This Is Why the Government Shouldn’t Build Its Own 5g Network

    Diane Katz, Dean Cheng

    Security, North America

    It could lead to big trouble.

    National security officials reportedly are considering federal funding and construction of a faster, higher capacity nationwide wireless network to counter a similar effort by the Chinese government. But expanding government interference in telecommunications would not advance national security or technological innovation.

    According to, a memo and PowerPoint presentation crafted by an unnamed senior official of the National Security Council urges the Trump administration to take “extraordinary efforts to counter the growing economic and political threat from China’s aggressive efforts to develop 5G.”

    The term “5G” refers to fifth-generation wireless broadband technology. The service would expand wireless network capacity and increase transmission speeds—both of which could facilitate emerging technologies such as autonomous vehicles and the growing demand for video services.

    The National Security Council memo reportedly asserts that “China has achieved a dominant position in the manufacture and operation of network infrastructure,” and “China is the dominant malicious actor in the Information Domain.”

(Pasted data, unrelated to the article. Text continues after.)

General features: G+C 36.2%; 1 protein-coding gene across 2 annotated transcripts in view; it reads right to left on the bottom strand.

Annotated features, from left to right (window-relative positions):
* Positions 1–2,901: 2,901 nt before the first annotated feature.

Therefore, the memo states, the United States must build a nationwide 5G network within three years to counteract economic and cybersecurity threats from China. The best way to do this, the memo reportedly argues, is for the government to build a network. It would then rent access to carriers like AT&T, Verizon, and T-Mobile.

    There is no national security risk from a 5G network in China. The real threat to the U.S. is the federal government’s failure to secure American telecommunications networks.

    Those in the administration considering such a policy ought to abide the lessons of history.

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